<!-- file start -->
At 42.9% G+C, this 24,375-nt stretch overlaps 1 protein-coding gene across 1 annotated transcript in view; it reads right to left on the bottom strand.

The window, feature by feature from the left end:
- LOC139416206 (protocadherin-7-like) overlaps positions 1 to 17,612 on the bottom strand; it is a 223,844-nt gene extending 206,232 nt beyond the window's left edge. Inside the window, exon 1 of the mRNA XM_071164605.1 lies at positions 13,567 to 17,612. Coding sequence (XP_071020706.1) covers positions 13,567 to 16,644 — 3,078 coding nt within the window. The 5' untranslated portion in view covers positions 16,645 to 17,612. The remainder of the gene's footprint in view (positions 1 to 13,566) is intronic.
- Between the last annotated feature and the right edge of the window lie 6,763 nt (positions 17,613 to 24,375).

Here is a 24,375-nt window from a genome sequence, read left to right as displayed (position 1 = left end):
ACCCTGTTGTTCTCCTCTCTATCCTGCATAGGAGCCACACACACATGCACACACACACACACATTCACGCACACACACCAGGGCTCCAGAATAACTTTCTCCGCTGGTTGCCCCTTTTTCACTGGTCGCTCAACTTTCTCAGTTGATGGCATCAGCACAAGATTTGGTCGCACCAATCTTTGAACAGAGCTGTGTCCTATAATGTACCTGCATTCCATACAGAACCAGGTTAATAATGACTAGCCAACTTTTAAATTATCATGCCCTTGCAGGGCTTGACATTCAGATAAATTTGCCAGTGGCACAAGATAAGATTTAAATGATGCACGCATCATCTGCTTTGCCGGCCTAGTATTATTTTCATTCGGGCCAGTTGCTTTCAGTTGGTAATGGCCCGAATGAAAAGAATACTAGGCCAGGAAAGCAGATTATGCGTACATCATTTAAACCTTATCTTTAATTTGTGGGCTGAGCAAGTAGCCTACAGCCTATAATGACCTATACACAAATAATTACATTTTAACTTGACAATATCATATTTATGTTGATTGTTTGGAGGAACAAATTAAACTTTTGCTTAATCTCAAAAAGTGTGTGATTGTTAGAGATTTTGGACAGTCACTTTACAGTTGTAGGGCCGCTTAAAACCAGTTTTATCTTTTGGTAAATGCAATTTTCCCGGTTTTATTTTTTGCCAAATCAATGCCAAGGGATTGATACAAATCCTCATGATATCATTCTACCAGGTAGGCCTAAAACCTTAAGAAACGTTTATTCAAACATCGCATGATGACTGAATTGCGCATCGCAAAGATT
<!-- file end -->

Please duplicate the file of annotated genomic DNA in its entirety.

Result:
At 42.9% G+C, this 24,375-nt stretch overlaps 1 protein-coding gene across 1 annotated transcript in view; it reads right to left on the bottom strand.

The window, feature by feature from the left end:
- LOC139416206 (protocadherin-7-like) overlaps positions 1 to 17,612 on the bottom strand; it is a 223,844-nt gene extending 206,232 nt beyond the window's left edge. Inside the window, exon 1 of the mRNA XM_071164605.1 lies at positions 13,567 to 17,612. Coding sequence (XP_071020706.1) covers positions 13,567 to 16,644 — 3,078 coding nt within the window. The 5' untranslated portion in view covers positions 16,645 to 17,612. The remainder of the gene's footprint in view (positions 1 to 13,566) is intronic.
- Between the last annotated feature and the right edge of the window lie 6,763 nt (positions 17,613 to 24,375).

Here is a 24,375-nt window from a genome sequence, read left to right as displayed (position 1 = left end):
ACCCTGTTGTTCTCCTCTCTATCCTGCATAGGAGCCACACACACATGCACACACACACACACATTCACGCACACACACCAGGGCTCCAGAATAACTTTCTCCGCTGGTTGCCCCTTTTTCACTGGTCGCTCAACTTTCTCAGTTGATGGCATCAGCACAAGATTTGGTCGCACCAATCTTTGAACAGAGCTGTGTCCTATAATGTACCTGCATTCCATACAGAACCAGGTTAATAATGACTAGCCAACTTTTAAATTATCATGCCCTTGCAGGGCTTGACATTCAGATAAATTTGCCAGTGGCACAAGATAAGATTTAAATGATGCACGCATCATCTGCTTTGCCGGCCTAGTATTATTTTCATTCGGGCCAGTTGCTTTCAGTTGGTAATGGCCCGAATGAAAAGAATACTAGGCCAGGAAAGCAGATTATGCGTACATCATTTAAACCTTATCTTTAATTTGTGGGCTGAGCAAGTAGCCTACAGCCTATAATGACCTATACACAAATAATTACATTTTAACTTGACAATATCATATTTATGTTGATTGTTTGGAGGAACAAATTAAACTTTTGCTTAATCTCAAAAAGTGTGTGATTGTTAGAGATTTTGGACAGTCACTTTACAGTTGTAGGGCCGCTTAAAACCAGTTTTATCTTTTGGTAAATGCAATTTTCCCGGTTTTATTTTTTGCCAAATCAATGCCAAGGGATTGATACAAATCCTCATGATATCATTCTACCAGGTAGGCCTAAAACCTTAAGAAACGTTTATTCAAACATCGCATGATGACTGAATTGCGCATCGCAAAGATT